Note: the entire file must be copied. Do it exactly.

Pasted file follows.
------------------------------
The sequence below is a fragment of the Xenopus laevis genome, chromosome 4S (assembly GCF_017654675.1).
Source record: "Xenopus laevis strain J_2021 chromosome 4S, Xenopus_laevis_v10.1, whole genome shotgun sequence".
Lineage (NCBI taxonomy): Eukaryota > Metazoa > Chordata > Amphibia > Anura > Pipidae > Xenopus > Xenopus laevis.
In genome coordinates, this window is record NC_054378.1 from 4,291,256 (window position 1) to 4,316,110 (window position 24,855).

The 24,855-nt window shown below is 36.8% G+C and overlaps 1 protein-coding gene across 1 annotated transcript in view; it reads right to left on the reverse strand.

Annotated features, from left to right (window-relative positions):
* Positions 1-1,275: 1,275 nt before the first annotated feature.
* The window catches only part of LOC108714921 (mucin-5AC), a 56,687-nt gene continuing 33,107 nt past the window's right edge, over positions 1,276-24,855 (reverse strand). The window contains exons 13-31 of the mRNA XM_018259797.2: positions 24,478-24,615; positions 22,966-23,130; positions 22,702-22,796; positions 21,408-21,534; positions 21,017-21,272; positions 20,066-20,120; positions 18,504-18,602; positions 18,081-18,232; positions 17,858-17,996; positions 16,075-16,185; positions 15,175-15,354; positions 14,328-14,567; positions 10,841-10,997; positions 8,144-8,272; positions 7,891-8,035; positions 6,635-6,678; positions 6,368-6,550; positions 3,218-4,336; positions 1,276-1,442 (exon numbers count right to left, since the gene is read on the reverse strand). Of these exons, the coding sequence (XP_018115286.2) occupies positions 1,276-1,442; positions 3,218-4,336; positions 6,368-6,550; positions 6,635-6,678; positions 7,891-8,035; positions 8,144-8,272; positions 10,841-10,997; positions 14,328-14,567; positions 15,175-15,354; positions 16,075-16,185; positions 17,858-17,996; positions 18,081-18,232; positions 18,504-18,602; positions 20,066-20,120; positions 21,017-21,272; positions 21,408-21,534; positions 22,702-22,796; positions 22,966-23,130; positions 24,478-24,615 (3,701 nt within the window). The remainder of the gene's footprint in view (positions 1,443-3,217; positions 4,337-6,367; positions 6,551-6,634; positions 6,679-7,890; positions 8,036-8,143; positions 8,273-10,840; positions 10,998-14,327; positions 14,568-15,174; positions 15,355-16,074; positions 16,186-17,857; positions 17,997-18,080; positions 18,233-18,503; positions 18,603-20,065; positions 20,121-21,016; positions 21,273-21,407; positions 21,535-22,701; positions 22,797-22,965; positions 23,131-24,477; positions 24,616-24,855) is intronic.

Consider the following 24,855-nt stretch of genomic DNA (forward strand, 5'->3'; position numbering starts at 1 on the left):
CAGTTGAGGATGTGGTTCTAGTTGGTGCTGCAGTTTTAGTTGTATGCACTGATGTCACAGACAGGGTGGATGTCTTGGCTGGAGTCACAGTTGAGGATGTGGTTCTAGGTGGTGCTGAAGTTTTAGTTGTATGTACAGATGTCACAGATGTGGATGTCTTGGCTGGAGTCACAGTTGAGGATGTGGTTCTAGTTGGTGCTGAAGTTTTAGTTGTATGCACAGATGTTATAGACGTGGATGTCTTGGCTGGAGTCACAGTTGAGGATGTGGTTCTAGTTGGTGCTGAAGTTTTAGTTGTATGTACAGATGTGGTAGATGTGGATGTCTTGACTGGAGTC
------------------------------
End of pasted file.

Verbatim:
The sequence below is a fragment of the Xenopus laevis genome, chromosome 4S (assembly GCF_017654675.1).
Source record: "Xenopus laevis strain J_2021 chromosome 4S, Xenopus_laevis_v10.1, whole genome shotgun sequence".
Lineage (NCBI taxonomy): Eukaryota > Metazoa > Chordata > Amphibia > Anura > Pipidae > Xenopus > Xenopus laevis.
In genome coordinates, this window is record NC_054378.1 from 4,291,256 (window position 1) to 4,316,110 (window position 24,855).

The 24,855-nt window shown below is 36.8% G+C and overlaps 1 protein-coding gene across 1 annotated transcript in view; it reads right to left on the reverse strand.

Annotated features, from left to right (window-relative positions):
* Positions 1-1,275: 1,275 nt before the first annotated feature.
* The window catches only part of LOC108714921 (mucin-5AC), a 56,687-nt gene continuing 33,107 nt past the window's right edge, over positions 1,276-24,855 (reverse strand). The window contains exons 13-31 of the mRNA XM_018259797.2: positions 24,478-24,615; positions 22,966-23,130; positions 22,702-22,796; positions 21,408-21,534; positions 21,017-21,272; positions 20,066-20,120; positions 18,504-18,602; positions 18,081-18,232; positions 17,858-17,996; positions 16,075-16,185; positions 15,175-15,354; positions 14,328-14,567; positions 10,841-10,997; positions 8,144-8,272; positions 7,891-8,035; positions 6,635-6,678; positions 6,368-6,550; positions 3,218-4,336; positions 1,276-1,442 (exon numbers count right to left, since the gene is read on the reverse strand). Of these exons, the coding sequence (XP_018115286.2) occupies positions 1,276-1,442; positions 3,218-4,336; positions 6,368-6,550; positions 6,635-6,678; positions 7,891-8,035; positions 8,144-8,272; positions 10,841-10,997; positions 14,328-14,567; positions 15,175-15,354; positions 16,075-16,185; positions 17,858-17,996; positions 18,081-18,232; positions 18,504-18,602; positions 20,066-20,120; positions 21,017-21,272; positions 21,408-21,534; positions 22,702-22,796; positions 22,966-23,130; positions 24,478-24,615 (3,701 nt within the window). The remainder of the gene's footprint in view (positions 1,443-3,217; positions 4,337-6,367; positions 6,551-6,634; positions 6,679-7,890; positions 8,036-8,143; positions 8,273-10,840; positions 10,998-14,327; positions 14,568-15,174; positions 15,355-16,074; positions 16,186-17,857; positions 17,997-18,080; positions 18,233-18,503; positions 18,603-20,065; positions 20,121-21,016; positions 21,273-21,407; positions 21,535-22,701; positions 22,797-22,965; positions 23,131-24,477; positions 24,616-24,855) is intronic.

Consider the following 24,855-nt stretch of genomic DNA (forward strand, 5'->3'; position numbering starts at 1 on the left):
CAGTTGAGGATGTGGTTCTAGTTGGTGCTGCAGTTTTAGTTGTATGCACTGATGTCACAGACAGGGTGGATGTCTTGGCTGGAGTCACAGTTGAGGATGTGGTTCTAGGTGGTGCTGAAGTTTTAGTTGTATGTACAGATGTCACAGATGTGGATGTCTTGGCTGGAGTCACAGTTGAGGATGTGGTTCTAGTTGGTGCTGAAGTTTTAGTTGTATGCACAGATGTTATAGACGTGGATGTCTTGGCTGGAGTCACAGTTGAGGATGTGGTTCTAGTTGGTGCTGAAGTTTTAGTTGTATGTACAGATGTGGTAGATGTGGATGTCTTGACTGGAGTC